Episode 9 :: Spirituality for Atheists :: Part Two

Grant Steves

Today we’re presenting the second part of our conversation with Grant Steves about spirituality for atheists, and we’ll get to that in a moment. But first, a question came up from the the previous podcast, part one of that interview. I ran into Jack Caravela this morning at Memorial Blood Centers, we and others were donating blood as part of our activities as atheists in Minnesota. Jack asked a very good, and indeed critical question: Is feeling connected, and being connected, the same?

No was my immediate answer. Our senses, our minds, are prone to error. We’ve all seen optical illusions, as an example we can all relate to. But it goes much, much deeper, and why I always take the word “evidence” in the phrase “emphirical evidence” with a grain of salt. As critical thinkers, as meditators, we all should!

So, to say one had an experience while meditating is perfectly valid. You did! You had an experience. Where we get into untestable waters is when we start attributing causes to that experience for which we have little to no proof. Sure, we have an experience of connectedness. That doesn’t mean we *are* connected. Maybe. Maybe not. But unlike Deepak Chopra, I’m not going to claim I caused an earthquake because of my meditation!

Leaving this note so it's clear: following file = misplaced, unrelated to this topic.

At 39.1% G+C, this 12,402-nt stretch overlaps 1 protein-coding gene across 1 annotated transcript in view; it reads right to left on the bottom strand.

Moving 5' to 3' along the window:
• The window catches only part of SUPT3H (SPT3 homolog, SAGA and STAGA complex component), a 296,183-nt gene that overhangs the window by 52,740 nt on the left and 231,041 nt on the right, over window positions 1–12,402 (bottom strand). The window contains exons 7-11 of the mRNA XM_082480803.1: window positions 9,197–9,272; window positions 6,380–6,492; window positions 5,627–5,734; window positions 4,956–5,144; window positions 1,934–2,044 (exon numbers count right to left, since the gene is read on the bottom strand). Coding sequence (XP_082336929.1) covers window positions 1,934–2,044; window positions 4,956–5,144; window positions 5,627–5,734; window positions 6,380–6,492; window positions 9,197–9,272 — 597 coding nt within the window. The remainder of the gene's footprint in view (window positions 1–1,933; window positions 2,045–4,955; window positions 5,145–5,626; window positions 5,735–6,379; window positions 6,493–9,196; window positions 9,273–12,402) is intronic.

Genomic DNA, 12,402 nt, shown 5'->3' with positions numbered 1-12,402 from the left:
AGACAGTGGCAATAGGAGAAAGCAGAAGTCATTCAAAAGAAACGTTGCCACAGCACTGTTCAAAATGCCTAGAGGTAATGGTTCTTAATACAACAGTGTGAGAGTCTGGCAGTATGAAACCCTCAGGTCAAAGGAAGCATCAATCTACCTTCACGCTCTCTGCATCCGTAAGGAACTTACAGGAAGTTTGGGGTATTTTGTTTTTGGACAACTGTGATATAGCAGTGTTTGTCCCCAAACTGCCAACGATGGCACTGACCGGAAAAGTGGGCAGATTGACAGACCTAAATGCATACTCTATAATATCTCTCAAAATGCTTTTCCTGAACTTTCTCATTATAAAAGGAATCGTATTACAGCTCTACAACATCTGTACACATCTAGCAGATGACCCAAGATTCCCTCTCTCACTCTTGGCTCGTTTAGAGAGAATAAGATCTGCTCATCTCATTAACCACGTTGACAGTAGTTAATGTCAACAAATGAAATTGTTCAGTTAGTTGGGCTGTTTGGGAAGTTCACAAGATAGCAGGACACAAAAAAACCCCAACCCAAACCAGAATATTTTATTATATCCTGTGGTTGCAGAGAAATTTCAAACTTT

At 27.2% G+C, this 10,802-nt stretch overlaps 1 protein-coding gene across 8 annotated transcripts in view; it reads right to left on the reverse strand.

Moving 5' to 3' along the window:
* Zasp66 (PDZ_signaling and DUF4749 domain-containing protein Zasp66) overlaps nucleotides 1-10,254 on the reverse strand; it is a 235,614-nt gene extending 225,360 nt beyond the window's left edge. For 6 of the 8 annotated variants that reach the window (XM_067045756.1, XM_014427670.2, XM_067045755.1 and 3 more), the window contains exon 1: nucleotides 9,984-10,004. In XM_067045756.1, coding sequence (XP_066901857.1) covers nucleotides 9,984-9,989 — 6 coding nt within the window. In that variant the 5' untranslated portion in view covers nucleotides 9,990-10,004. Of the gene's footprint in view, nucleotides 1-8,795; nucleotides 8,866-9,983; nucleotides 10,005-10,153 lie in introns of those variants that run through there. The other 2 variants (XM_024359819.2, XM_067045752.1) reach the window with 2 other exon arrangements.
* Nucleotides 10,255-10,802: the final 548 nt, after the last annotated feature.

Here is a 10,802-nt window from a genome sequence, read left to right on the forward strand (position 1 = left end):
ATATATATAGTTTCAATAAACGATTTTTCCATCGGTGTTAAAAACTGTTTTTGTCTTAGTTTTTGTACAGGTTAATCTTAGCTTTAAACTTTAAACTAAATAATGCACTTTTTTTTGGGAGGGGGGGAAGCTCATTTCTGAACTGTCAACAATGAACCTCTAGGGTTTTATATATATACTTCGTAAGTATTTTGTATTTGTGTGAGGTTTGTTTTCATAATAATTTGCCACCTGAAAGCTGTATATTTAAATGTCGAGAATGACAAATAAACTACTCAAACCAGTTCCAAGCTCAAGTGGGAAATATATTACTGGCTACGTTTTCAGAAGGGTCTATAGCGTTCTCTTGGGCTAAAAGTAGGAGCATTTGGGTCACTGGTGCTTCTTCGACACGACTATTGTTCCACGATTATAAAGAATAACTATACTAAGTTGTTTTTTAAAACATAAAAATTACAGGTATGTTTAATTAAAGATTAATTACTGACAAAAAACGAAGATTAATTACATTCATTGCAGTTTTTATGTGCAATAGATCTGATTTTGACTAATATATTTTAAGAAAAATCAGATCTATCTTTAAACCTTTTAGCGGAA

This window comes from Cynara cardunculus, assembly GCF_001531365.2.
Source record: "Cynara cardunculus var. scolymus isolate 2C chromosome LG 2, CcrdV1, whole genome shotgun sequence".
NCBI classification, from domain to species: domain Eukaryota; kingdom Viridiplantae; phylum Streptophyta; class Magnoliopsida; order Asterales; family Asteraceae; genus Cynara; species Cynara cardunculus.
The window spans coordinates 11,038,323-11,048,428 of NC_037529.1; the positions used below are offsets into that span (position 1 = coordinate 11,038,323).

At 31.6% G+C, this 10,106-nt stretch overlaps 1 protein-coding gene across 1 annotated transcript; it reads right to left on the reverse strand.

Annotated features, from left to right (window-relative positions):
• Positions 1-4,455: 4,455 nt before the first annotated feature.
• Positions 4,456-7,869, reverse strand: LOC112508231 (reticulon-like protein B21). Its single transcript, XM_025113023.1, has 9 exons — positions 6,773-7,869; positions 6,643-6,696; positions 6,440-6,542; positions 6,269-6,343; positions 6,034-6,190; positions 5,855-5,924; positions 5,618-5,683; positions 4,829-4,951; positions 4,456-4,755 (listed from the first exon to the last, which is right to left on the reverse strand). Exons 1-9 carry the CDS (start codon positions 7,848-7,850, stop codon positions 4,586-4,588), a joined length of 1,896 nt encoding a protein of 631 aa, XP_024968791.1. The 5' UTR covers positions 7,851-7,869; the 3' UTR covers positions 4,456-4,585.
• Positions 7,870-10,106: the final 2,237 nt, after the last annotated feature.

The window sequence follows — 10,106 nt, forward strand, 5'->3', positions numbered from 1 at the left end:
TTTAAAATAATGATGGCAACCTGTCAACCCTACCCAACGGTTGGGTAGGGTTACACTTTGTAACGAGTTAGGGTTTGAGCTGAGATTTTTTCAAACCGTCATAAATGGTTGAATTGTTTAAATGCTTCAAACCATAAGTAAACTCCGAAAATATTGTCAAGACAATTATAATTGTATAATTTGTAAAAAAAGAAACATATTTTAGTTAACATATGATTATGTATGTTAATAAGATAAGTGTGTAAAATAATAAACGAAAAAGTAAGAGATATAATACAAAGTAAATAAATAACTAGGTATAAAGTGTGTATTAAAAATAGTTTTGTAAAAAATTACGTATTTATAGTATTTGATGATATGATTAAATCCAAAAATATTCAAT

That being said, it’s what we *do* with those experiences that counts. The feeling of connectedness I have prompts me to be more compassionate about others, to be more willing to see their point of view. It puts me in a frame of mind that helps me make better choices — like I say at the conclusion of every podcast, we have a choice, every moment. We won’t be perfect. I certainly continue to savor the taste of my own foot, as I chew on it often. But this experience of meditation, this sense of connectedness, helps — it doesn’t *have* to have a quantum validity or supernatural component.

Let’s get back to Grant at Border’s Books in St. Paul…

:: Discuss this episode ::

References

“… If you do have a sense of kindness for yourself, if you do want yourself to be well, it would be well to forgive… Otherwise, guess who’s making you uncomfortable? You! So, forgiveness is letting go of your own self-imposed discomfort over the various shenanigans of other beings… People are up to shenanigans all the time. And they’ve got their own shenaniganned idea why.” — Ajahn Sona

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